Talk

Advanced search

Mumsnetters aren't necessarily qualified to help if your child is unwell. If you have any serious medical concerns, we would urge you to consult your GP.

Think dd has Croup - any tips?

(54 Posts)
bigmouthstrikesagain Sat 06-Sep-08 22:00:44

She is 2 1/2 (nearly) - today she has shown all the signs of a cold, very snotty etc. and tired, grumpy.

Gave her Calpol etc. and put her to bed as normal but she woke an hour ago very slightly feverish, congested with a barking cough and clearly having difficulty breathing in. She has settled again now (in bed with me) but her breathing is still laboured and the signs seem to point to croup - not severe but worrying as I have not come across it before.

Have tried to prop her up a bit with pillows and she will stay in room with me (dh has opted for the sofa). Is there anything else I could/ should do for her?

AvenaLife Sat 06-Sep-08 22:03:39

If it's mild then put her in a steam filled bathroom. If after 10 mins this has done nothing, she's distressed, you think she's having trouble breathing or she's unable to talk to you then you really do need to phone an ambulance.
To be honest with you, I would phone one now if she's not brathing properly. Don't bother with NHS direct, just phone an ambulance so they can assess her.

FairyMum Sat 06-Sep-08 22:09:30

I have lots of experience of croupy children. IME taking them outside in the fresh air (wrapped in a warm duvet) can be better than steamed bathroom. If she has problems breathing you better take her to A&E.

AvenaLife Sat 06-Sep-08 22:14:41

I think at this temp fresh air won't do alot as it will constrict the vocal cords further. The steam should allow then to relax. It's proven to work for mild to moderate croup but the recommended treatment for anything more severe is hospital treatment. The op needs to call an ambulance for her little one as this sounds like a severe attack.

bigmouthstrikesagain Sat 06-Sep-08 22:19:29

Thank you - she is a bit laboured but she is not showing signs of inability to breath and as such I think it is premature to call an ambulance.

I am checking her colour regularly and she is still pink cheeked etc. not blue at all round mouth or fingertips. It is similar in other ways to when she has had a cold but the cough was very different in sound which made me consider croup. I will keep a very close eye on her tonight though.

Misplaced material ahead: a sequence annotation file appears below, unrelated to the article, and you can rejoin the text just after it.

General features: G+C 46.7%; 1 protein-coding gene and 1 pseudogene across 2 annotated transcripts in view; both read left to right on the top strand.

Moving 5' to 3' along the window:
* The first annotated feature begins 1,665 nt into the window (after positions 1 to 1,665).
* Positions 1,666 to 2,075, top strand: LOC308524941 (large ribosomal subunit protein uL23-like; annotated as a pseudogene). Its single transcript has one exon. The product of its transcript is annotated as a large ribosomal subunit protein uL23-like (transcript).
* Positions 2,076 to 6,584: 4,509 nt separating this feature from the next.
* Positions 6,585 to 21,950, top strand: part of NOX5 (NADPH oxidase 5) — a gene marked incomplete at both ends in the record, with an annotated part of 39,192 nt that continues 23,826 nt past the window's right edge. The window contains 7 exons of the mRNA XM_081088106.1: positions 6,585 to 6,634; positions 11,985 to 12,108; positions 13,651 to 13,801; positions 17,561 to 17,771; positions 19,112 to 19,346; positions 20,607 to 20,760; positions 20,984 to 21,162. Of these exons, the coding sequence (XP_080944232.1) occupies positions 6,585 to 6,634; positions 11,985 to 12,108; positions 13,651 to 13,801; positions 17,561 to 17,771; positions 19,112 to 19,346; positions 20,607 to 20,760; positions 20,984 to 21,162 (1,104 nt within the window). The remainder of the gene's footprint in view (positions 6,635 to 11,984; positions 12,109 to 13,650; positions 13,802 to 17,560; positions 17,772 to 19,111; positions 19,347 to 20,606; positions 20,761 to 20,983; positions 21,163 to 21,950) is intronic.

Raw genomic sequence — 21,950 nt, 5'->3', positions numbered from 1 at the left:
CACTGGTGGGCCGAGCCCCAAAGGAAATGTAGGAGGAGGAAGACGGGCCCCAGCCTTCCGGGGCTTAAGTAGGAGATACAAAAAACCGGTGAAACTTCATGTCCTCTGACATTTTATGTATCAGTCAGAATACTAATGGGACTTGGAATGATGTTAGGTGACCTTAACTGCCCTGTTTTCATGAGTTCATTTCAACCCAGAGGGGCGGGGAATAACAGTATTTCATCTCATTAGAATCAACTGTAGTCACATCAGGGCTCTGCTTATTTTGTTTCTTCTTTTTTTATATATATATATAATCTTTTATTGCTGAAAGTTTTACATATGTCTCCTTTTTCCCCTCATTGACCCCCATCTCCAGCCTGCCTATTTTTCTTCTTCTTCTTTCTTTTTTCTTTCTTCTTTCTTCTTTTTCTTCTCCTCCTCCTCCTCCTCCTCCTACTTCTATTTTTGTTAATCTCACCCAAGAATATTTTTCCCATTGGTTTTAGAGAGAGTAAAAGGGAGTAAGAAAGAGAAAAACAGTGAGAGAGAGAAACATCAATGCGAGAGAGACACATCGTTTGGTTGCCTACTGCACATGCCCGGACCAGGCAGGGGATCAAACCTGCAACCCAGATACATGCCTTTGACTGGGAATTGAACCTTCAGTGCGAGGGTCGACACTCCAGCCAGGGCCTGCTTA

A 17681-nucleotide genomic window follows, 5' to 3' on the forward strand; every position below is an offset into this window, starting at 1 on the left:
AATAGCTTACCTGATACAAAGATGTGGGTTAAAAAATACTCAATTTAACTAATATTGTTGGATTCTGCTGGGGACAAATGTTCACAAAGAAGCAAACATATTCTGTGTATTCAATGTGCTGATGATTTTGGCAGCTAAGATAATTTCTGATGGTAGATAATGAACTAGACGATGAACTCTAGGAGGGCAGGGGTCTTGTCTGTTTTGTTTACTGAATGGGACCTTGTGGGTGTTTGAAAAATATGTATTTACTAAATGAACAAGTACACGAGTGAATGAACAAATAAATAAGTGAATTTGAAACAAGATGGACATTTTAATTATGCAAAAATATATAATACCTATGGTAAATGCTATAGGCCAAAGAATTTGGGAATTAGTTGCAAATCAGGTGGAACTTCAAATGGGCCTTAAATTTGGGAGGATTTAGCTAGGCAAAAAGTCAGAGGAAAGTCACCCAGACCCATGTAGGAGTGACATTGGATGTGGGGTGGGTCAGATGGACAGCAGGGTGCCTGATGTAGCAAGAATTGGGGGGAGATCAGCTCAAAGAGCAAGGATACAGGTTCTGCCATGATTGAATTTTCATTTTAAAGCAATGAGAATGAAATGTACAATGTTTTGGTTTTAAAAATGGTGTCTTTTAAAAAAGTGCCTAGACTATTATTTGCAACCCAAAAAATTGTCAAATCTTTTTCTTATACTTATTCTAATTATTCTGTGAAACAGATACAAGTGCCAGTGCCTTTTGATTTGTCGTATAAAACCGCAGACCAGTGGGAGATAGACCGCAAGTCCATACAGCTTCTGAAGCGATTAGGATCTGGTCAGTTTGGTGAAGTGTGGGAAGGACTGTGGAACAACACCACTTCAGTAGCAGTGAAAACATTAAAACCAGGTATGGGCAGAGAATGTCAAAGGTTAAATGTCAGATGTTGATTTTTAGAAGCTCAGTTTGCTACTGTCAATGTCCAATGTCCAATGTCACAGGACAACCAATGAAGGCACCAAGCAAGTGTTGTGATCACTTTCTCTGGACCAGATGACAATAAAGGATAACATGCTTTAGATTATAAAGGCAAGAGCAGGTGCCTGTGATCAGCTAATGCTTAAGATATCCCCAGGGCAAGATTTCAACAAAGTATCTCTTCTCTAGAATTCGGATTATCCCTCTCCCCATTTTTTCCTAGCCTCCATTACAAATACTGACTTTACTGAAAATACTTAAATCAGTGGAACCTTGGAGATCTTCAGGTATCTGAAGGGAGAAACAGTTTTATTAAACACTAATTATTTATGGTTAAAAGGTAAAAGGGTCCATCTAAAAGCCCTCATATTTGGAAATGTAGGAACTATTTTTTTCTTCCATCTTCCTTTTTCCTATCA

Have a window open to keep air circulating.

Fleecy Sat 06-Sep-08 22:19:55

DD has this from time to time and often then makes herself sick, coughing and crying which is awful. We put her in steam-filled bathroom for 15 mins then 15 mins in front of open freezer or wrapped up in a blanket and carried around outside if it's cold. NHS Direct suggested it and it does seem to help.

Also, damp towels on radiator if the heating is on, bowls of boiling water in the room to moisten the air (if there's anywhere you can put them out of her reach obviously), pillow under the head end of the mattress to raise her up, bottle of water in the cot for her to drink and soothe her throat.

We also feed her ice cream or soup. A few drops of Olbas oil on a tissue under the mattress can help with the congestion - and Sudafed (I think?) do a plug-in that releases menthol or something. We've got one but it's so expensive to refill, we've never used it yet so can't say whether it's any good or not. HTH.

AvenaLife Sat 06-Sep-08 22:21:29

What do you mean when you say her nreathing's laboured?

bigmouthstrikesagain Sat 06-Sep-08 22:21:37

I have run a steamy bath but haven't taken her in bathroom as she is sleeping - I am loath to disturb her as if she is distressed won't that constrict her airways further??

AvenaLife Sat 06-Sep-08 22:22:57

What do you mean whe you say her breathings laboured?

bigmouthstrikesagain Sat 06-Sep-08 22:23:41

To me laboured means that she is having more trouble breathing in than normal it is harder work not that she is unable to breath in at all - I am sorry if that gave the wrong impression. Not my intention.